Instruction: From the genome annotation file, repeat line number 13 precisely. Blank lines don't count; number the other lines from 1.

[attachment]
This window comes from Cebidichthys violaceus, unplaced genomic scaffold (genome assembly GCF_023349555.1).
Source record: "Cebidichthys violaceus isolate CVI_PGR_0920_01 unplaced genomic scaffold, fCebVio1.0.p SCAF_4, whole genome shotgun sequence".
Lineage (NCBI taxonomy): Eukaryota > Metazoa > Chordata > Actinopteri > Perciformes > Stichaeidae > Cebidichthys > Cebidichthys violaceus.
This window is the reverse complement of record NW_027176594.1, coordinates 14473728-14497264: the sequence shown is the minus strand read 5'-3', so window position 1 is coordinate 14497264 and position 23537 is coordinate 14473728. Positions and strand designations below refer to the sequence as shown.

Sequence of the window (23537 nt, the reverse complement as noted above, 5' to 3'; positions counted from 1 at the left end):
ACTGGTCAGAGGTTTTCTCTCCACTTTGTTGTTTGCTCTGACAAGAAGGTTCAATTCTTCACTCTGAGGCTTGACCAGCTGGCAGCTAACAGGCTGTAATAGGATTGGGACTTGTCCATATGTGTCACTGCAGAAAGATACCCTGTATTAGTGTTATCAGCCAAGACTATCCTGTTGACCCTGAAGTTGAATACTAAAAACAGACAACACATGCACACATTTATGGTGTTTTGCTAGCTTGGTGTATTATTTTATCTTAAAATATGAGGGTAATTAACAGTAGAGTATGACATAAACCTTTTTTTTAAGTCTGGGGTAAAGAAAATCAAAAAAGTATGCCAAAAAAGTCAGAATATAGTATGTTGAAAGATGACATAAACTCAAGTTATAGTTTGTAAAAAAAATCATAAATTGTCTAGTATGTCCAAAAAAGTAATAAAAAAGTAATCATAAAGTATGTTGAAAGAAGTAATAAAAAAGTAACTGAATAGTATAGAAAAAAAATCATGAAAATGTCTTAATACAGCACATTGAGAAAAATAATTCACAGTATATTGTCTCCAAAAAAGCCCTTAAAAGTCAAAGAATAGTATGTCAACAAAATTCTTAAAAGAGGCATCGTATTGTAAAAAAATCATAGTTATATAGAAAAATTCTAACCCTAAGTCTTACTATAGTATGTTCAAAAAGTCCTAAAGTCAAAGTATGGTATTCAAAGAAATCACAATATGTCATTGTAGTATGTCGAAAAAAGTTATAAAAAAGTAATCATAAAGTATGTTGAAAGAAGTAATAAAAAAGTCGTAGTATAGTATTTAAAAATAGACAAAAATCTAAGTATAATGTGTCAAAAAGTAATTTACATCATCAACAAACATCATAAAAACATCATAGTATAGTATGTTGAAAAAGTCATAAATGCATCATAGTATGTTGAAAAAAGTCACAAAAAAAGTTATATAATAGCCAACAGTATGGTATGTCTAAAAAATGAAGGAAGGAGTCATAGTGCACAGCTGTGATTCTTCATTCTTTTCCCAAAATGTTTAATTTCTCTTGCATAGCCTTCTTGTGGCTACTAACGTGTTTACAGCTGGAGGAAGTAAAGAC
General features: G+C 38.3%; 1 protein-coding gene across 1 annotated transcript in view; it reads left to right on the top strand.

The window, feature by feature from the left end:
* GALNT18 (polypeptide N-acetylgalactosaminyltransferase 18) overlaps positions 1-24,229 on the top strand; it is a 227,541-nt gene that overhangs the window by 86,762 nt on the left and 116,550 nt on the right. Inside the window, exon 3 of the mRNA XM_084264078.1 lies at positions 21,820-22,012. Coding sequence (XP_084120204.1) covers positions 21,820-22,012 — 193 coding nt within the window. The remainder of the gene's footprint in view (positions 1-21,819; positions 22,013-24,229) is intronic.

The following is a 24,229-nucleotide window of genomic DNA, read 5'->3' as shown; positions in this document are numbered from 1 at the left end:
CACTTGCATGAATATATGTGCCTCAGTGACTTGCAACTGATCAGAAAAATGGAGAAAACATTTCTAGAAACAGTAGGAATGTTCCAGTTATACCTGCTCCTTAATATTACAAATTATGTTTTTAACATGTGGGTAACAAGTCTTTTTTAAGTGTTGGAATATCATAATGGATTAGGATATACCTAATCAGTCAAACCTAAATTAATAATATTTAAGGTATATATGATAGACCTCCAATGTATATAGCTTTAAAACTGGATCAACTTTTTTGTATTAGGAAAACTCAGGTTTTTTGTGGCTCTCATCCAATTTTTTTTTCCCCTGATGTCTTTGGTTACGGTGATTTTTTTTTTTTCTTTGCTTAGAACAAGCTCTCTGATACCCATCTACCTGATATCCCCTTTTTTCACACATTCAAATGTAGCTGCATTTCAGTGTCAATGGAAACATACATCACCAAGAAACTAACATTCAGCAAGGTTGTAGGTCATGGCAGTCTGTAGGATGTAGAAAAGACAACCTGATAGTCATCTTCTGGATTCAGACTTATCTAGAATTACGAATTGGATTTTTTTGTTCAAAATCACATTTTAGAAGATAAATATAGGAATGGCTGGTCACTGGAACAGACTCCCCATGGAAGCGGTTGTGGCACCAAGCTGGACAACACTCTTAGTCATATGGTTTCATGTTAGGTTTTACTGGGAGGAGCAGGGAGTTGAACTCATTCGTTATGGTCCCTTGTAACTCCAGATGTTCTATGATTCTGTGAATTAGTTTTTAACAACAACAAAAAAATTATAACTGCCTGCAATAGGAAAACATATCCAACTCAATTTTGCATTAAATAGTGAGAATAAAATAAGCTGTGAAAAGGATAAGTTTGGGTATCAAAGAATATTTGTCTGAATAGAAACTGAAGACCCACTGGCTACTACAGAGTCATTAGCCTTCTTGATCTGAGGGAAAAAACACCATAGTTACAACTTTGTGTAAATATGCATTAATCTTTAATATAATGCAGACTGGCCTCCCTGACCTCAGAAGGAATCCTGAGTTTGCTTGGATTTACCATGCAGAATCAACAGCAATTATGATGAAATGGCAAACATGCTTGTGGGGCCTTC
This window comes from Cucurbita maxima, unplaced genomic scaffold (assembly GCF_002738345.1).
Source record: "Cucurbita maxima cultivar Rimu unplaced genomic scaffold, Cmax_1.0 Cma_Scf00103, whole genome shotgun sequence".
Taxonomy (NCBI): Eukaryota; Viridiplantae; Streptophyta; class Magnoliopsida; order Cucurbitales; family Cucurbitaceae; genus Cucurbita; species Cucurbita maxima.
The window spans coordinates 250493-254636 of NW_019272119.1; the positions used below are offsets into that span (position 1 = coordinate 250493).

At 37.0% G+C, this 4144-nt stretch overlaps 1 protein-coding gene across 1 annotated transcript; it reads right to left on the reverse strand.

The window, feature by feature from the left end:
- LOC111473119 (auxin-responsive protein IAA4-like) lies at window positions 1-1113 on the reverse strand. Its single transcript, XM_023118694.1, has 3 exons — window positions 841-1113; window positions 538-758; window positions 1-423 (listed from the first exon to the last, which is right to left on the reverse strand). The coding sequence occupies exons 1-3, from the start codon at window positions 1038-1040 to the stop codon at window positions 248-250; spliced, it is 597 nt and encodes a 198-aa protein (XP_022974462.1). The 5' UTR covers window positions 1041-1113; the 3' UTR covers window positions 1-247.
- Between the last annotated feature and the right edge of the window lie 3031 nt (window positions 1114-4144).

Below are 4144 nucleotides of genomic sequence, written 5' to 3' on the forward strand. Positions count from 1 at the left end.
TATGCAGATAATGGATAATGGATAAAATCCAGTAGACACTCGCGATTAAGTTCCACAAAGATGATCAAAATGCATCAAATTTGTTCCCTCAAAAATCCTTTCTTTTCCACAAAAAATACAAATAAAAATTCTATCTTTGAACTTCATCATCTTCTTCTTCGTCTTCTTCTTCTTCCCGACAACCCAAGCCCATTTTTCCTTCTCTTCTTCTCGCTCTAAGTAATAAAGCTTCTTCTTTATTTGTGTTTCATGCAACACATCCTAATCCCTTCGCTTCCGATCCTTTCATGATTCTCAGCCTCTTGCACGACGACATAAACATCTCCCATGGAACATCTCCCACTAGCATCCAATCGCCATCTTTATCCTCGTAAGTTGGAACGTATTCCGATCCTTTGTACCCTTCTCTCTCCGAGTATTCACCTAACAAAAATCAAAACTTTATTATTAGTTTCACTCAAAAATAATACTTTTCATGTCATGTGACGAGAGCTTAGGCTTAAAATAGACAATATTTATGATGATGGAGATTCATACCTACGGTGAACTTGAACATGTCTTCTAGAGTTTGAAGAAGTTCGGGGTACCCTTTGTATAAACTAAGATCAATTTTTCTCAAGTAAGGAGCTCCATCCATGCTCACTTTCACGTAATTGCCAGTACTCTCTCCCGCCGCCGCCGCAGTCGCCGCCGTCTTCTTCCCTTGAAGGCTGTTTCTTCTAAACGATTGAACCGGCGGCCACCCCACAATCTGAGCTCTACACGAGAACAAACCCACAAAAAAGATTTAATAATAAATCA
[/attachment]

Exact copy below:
Source record: "Cucurbita maxima cultivar Rimu unplaced genomic scaffold, Cmax_1.0 Cma_Scf00103, whole genome shotgun sequence".